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Oil Rigs in Oceanic Regions Hit Due to Malware Assaults

Security researchers have alerted about a number of oil rigs in the ocean that recently got contaminated with malicious software inadvertently pulled down from employees' PCs, thus published slashgear.com dated February 24, 2013.

It appears that the source of the malicious software is counterfeit music/video files which were taken down via the satellite service the rigs utilized. Besides, pirated content was the other source which pre-existed on the employees' PCs. Clearly, the malware assaults indicate many security lapses, which may result in severe dangers such as fatalities, blowouts amongst more accidents. Elsewhere, the malware crept inside the rigs through laptops or Universal Serial Bus drives.

Reportedly, large computer systems controlling oil rigs as well as platforms have gone offline due to the malware assaults like a Gulf-of-Mexico plant experiencing access failure of its systems.

Co-Founder Misha Govshteyn of network security firm Alert Logic states that there was literally one PC-worm, which spread overwhelmingly across the networks; consequently, the victims are now in deep waters. Slashgear.com published this.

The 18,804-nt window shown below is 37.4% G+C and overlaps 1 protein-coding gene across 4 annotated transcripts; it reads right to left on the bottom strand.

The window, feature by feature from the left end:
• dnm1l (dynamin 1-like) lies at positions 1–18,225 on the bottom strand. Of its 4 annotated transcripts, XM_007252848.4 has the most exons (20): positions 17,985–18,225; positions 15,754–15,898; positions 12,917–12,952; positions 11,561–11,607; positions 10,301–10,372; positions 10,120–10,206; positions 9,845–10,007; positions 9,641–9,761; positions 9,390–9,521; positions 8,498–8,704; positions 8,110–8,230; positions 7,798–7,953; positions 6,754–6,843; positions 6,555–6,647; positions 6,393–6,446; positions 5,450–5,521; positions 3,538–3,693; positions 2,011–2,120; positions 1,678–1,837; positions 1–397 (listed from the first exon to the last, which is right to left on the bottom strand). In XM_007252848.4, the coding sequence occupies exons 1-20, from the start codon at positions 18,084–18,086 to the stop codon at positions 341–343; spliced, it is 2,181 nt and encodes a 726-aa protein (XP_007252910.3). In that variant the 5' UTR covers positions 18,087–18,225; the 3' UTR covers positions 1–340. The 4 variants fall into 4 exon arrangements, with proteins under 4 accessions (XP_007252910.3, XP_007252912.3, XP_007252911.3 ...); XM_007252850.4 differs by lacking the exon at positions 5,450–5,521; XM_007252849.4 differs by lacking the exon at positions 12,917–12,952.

Principal Tactical Analyst Jack Whitsitt on behalf of National Electric Sector Cyber-Security Organization explained that any normal malware contamination hitting power equipments could hardly lead to any serious hazard. However, a customized assault aimed at any facility via widespread malicious software could result in severe consequences, he added. Houstonchronicle.com published this dated February 23, 2013.

Security experts emphasized that the above type of customized assault wasn't impossible, particularly after the Stuxnet virus, which pushed malware into PCs controlling centrifuges of a nuclear plant in Iran during 2010.

Whitsitt stated that any cyber-attack based on sufficient information regarding an oil rig, pipeline network else refinery and utilizing widespread malicious software could cause tangible destruction.

He added that it was likely an assumption of prudent kind that something of the sort could possibly occur.

Meanwhile, no real disastrous incidents have happened hitherto because of the mere nuance-grade form of the malware, which's probably twisting things up and preparing for the actual countdown. However, incase any malicious content were used for straight away hitting the rigs, there might've been results much worse. Conclusively, organizations should begin spending explicitly for cyber-security too.

Related article: Oil and Gas Industry in Norway: Victim of Online Data-Theft

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